By Professor Matodzi
Harare, June 28, 2016 – ZIMBABWEAN authorities have lampooned some anti-government protesters and labelled them hooligans in an indication that President Robert Mugabe’s administration is increasingly unsettled by the unwavering picketers.
Several groups of Zimbabweans have in recent weeks been staging anti-government protests demanding that President Mugabe’s administration steps down for authoring the current political and economic catastrophe for the troubled southern African country.
On Friday and Sunday, some of the protesters staged a demonstration in Harare against the continued stay in a luxury hotel by Vice President Phelekezela Mphoko as extravagant at a time when the government was failing to remunerate civil servants.
On Monday, some youths were briefly stopped and detained by police officers as they sought to petition the government over leadership failure in the country.
In a bid to manage the damage to the government’s tattered reputation, authorities on Monday described some of the demonstrators who have been picketing in central Harare as hooligans and criminals.
The human rights activists, who include Patson Dzamara, a brother to the missing pro-democracy activist Itai Dzamara, have been staging peaceful protests in Africa Unity Square demanding that the government account for the whereabouts of the freelance journalist and step down for mismanaging the once prosperous southern African country.
In court, lawyers from the Attorney General’s Office who represented Home Affairs Minister Ignatius Chombo, Police Commissioner Augustine Chihuri and Chief Superintendent Newbert Saunyama, the Officer Commanding ZRP Harare Province who were dragged to court by the protesters calling themselves Occupy Movement of Zimbabwe (OMZ) for interfering with their civil disobedience programme, on Monday, accused the demonstrators of being hooligans bent committing crimes.
“The respondents, represented by two ill-prepared gentlemen from the Attorney-General’s office, was predictably disingenuous, arguing the matter was not urgent, and holding up proceedings with the argument that the activists did not follow correct procedure of notifying the police, the assumption there being that this somehow justifies the violation of citizens’ rights by the police. Their papers also referred to the occupiers as criminals and hooligans masquerading as human rights activists,” reads part of a statement issued by OMZ.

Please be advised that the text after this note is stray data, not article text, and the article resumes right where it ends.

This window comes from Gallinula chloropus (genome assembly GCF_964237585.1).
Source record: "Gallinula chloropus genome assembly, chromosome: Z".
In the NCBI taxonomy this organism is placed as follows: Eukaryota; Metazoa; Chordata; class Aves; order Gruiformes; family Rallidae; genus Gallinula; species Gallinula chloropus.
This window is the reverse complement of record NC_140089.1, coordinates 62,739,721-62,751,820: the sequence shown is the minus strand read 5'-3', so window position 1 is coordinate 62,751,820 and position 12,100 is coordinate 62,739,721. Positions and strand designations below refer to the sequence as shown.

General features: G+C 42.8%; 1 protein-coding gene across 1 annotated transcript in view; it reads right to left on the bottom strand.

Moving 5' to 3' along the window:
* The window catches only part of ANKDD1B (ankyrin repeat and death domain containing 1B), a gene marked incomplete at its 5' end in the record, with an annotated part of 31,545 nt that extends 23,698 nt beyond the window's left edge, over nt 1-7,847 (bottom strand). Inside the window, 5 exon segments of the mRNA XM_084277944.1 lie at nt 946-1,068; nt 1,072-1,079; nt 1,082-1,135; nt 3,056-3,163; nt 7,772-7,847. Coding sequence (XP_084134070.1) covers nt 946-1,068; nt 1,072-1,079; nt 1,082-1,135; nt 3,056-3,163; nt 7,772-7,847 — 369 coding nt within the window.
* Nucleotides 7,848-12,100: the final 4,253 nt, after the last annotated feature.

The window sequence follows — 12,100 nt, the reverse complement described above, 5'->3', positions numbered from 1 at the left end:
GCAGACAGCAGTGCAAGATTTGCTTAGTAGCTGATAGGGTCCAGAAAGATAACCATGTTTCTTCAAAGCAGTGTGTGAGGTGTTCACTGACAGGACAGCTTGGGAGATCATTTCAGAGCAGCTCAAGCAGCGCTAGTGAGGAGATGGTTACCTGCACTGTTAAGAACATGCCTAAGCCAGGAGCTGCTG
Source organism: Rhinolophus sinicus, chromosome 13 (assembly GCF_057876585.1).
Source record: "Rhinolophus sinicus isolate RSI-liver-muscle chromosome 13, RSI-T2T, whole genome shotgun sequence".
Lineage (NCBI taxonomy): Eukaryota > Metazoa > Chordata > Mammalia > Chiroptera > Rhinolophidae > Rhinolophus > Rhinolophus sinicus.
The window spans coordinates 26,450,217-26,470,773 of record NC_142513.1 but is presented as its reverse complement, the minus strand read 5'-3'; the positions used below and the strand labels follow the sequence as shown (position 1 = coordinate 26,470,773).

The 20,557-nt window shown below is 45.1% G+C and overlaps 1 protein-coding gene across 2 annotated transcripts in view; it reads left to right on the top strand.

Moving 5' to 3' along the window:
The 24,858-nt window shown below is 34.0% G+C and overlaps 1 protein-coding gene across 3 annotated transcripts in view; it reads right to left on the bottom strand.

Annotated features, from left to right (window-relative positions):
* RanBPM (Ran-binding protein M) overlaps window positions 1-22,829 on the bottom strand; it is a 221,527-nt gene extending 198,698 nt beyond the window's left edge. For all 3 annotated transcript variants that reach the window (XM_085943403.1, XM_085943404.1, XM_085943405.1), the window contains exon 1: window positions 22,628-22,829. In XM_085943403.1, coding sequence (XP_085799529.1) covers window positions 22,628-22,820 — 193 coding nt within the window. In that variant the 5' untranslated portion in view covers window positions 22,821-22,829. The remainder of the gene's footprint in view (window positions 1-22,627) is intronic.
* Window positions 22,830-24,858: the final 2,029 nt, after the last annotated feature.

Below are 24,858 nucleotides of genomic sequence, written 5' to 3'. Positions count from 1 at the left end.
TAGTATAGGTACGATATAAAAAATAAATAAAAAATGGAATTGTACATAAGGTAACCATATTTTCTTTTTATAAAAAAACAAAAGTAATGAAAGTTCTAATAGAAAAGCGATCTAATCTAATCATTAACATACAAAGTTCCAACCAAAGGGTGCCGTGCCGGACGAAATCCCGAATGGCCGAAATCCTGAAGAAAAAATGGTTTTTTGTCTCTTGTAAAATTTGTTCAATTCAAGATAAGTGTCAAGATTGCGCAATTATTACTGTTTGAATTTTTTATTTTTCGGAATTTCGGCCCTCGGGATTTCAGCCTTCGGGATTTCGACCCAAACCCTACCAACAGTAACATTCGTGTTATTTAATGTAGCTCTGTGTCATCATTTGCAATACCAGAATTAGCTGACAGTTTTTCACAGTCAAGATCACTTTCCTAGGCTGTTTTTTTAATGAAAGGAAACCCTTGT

“The state seems to believe that both POSA (Public Order and Security Act) and the police are above the supreme law,” OMZ added.
Dzamara and four other pro-democracy activists namely Linda Masarira, Tatenda Mombeyarara, Pride Mkono and Dirk Frey last week filed an urgent chamber application in the High Court seeking an order barring ZRP officers from unlawfully interfering with their occupation of Africa Unity Square, which is aimed at expressing their displeasure in the mismanagement of the country’s political and economic affairs.
In the application filed Thursday by Kudzayi Kadzere and Marufu Mandevere, who are members of Zimbabwe Lawyers for Human Rights, the five activists listed Chihuri, Saunyama, and Chombo as respondents.
Dzamara, Masarira, Mombeyarara, Mkono and Frey have in recent weeks been occupying Africa Unity Square in central Harare under a peaceful protest against the deteriorating socio-economic conditions in Zimbabwe in particular rampant state corruption, enforced disappearances, stifling of freedom of expression as well as cash shortages and unemployment and want their grievances to be addressed by the State.
However, on 20 June, they were severely assaulted by ZRP officers and forced to disperse from the popular protest centre while some of the activists sustained injuries and had to be hospitalised.
The activists, who charge that they were threatened with continuing abuse by police officers should they attempt again in future to peacefully occupy Africa Unity Square, argue that the unlawful assault and dispersal amounted to a violation of their constitutional rights including their right to personal security and freedom from violence and they would like to continue with their civil disobedience programme imminently without interference from the police.
On Monday, High Court Judge Justice Amy Tsanga, who presided over the hearing of the urgent chamber application reserved ruling on the preliminary point of urgency of the matter after Tymon Tabana of the Attorney General’s Office, who represented some of the respondents, argued that the matter deserved not to be heard on an urgent basis.
Tabana argued that the matter must not be heard on an urgent basis because the activists had not notified the ZRP of their gathering in Africa Unity Square. However, Kadzere and Mandevere opposed Tabana’s submission and insisted that the matter be heard on an urgent basis as they were challenging the unlawful assault and dispersal of their clients from occupying Africa Unity Square.
Once regarded as the bread basket of southern Africa, Zimbabwe is currently grappling with one of its worst economic crisis marked by a biting cash crisis, government failure to remunerate its workers and rising poverty.
Critics blame President Mugabe for presiding over the collapse of the once prosperous country. However, the ZANU PF leader denies the accusation and blames western governments for imposing sanctions on his country and working with opposition political parties to oust him from power after he repossessed white owned commercial farmers.